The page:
Stent Procedures May Be Unnecessary In Some Heart Cases

March 10, 1999

NEW ORLEANS -- A new analysis by Duke University Medical Center researchers indicates that 1 in 12 implants of tiny tubes called stents to hold open newly unclogged arteries in patients with symptomatic coronary artery disease may be unnecessary.

The arteries were unclogged by an angioplasty procedure in which a tiny balloon is inflated at the site of arterial blockage, pushing the blocking plaque aside and restoring blood flow to the heart. Stents are mesh tubes used to hold arteries open after angioplasty.

The Duke study pooled the results of seven different angioplasty trials and looked at more than 5,000 angioplasty patients. The researchers found that approximately 8 percent to 18 percent of stent implants did not appear to be necessary, especially for men whose vessels had shorter atherosclerotic lesions not involving the top of the artery that feeds the left side of the heart. According to the analysis, a simple angioplasty to clear the blockage appears to work as well as implanting a stent.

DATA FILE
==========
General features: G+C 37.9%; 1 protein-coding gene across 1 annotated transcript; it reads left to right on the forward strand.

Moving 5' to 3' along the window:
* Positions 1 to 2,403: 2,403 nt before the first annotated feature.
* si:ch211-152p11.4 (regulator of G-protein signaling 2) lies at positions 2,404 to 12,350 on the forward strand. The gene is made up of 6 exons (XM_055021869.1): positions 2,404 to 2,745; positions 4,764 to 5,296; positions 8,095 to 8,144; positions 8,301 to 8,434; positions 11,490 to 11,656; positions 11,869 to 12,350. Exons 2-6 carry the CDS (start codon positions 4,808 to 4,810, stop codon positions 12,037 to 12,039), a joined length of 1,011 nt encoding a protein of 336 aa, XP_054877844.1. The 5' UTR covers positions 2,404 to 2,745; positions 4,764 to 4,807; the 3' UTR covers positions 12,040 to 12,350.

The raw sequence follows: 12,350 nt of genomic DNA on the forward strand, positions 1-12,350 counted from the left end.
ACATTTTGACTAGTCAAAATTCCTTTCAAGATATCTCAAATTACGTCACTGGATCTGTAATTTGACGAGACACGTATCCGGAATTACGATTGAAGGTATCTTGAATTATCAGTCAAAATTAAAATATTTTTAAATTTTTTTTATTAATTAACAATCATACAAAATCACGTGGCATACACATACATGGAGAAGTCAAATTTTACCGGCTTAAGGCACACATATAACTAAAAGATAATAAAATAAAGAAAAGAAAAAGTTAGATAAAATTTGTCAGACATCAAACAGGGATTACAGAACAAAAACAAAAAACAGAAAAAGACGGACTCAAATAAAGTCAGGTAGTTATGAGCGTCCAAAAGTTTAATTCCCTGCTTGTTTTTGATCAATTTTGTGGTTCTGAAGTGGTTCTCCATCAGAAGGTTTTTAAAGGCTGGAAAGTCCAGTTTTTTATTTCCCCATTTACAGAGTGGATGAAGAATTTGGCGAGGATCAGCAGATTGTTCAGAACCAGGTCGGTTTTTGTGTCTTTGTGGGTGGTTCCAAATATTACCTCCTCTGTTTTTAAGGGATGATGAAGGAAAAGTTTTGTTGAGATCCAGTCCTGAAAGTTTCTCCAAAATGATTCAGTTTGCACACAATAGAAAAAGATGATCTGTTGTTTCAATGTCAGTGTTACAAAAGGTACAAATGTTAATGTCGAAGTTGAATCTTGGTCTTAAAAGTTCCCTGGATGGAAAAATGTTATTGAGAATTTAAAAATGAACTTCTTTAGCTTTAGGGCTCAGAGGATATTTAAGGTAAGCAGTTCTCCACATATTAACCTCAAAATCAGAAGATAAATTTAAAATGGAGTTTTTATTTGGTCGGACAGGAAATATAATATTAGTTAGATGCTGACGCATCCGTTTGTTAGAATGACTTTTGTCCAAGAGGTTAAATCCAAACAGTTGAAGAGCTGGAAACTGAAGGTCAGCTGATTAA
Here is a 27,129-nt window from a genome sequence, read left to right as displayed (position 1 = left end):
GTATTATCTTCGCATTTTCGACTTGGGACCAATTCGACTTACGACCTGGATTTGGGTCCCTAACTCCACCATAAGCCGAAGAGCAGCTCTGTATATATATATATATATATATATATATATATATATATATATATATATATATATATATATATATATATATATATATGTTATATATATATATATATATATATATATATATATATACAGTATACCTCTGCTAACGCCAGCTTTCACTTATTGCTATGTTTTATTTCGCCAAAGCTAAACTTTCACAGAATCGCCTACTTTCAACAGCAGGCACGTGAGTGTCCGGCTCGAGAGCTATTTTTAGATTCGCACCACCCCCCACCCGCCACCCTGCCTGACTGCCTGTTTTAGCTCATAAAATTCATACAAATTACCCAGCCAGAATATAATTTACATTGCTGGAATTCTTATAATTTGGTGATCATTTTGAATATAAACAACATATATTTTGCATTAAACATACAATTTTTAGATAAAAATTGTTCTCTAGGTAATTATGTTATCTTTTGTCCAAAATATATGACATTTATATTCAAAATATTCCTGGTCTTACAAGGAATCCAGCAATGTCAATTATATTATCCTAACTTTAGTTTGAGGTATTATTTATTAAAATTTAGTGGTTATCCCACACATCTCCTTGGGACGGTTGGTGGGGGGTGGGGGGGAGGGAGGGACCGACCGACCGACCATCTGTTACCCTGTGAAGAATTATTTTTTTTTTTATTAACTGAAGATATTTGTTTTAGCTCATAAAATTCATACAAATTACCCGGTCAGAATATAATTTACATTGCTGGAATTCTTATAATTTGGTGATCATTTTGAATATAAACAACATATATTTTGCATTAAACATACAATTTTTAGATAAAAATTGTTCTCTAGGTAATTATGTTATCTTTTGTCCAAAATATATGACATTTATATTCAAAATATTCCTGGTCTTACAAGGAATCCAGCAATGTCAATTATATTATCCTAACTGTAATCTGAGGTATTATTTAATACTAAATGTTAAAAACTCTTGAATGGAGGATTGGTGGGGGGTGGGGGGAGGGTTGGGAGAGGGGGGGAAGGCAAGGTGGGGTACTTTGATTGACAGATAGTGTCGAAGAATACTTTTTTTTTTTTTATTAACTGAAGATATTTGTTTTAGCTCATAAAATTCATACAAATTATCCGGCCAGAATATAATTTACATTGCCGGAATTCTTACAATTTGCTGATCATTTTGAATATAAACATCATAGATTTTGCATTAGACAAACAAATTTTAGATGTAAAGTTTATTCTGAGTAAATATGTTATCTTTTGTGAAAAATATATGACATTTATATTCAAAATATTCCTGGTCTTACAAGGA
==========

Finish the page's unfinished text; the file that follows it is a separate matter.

"In 1998, more than 500,000 people received stents, and our data suggest that one in 12 may not have required them," said Duke cardiologist Dr. Warren Cantor. "Based on an estimated cost of $1,500 for each stent, the U.S. health care system could potentially save more than $60 million."

Cantor prepared the results of his analysis for presentation Tuesday at the annual scientific sessions of the American College of Cardiology.

The cardiologists looked at those patients who obtained 'stent-like results' from the angioplasty without having had a stent implanted. For the researchers, this meant that the degree of narrowing that persisted after balloon inflation was less than 30 percent without any residual tear in the vessel.

As a part of the study, the researchers also surveyed 133 interventional cardiologists from around the world about how they would define stent-like results, based on visual and radiographic data. As expected, there was a wide variety of opinions, with 45 percent of cardiologists saying that for them, a 10 percent residual narrowing represented stent-like results.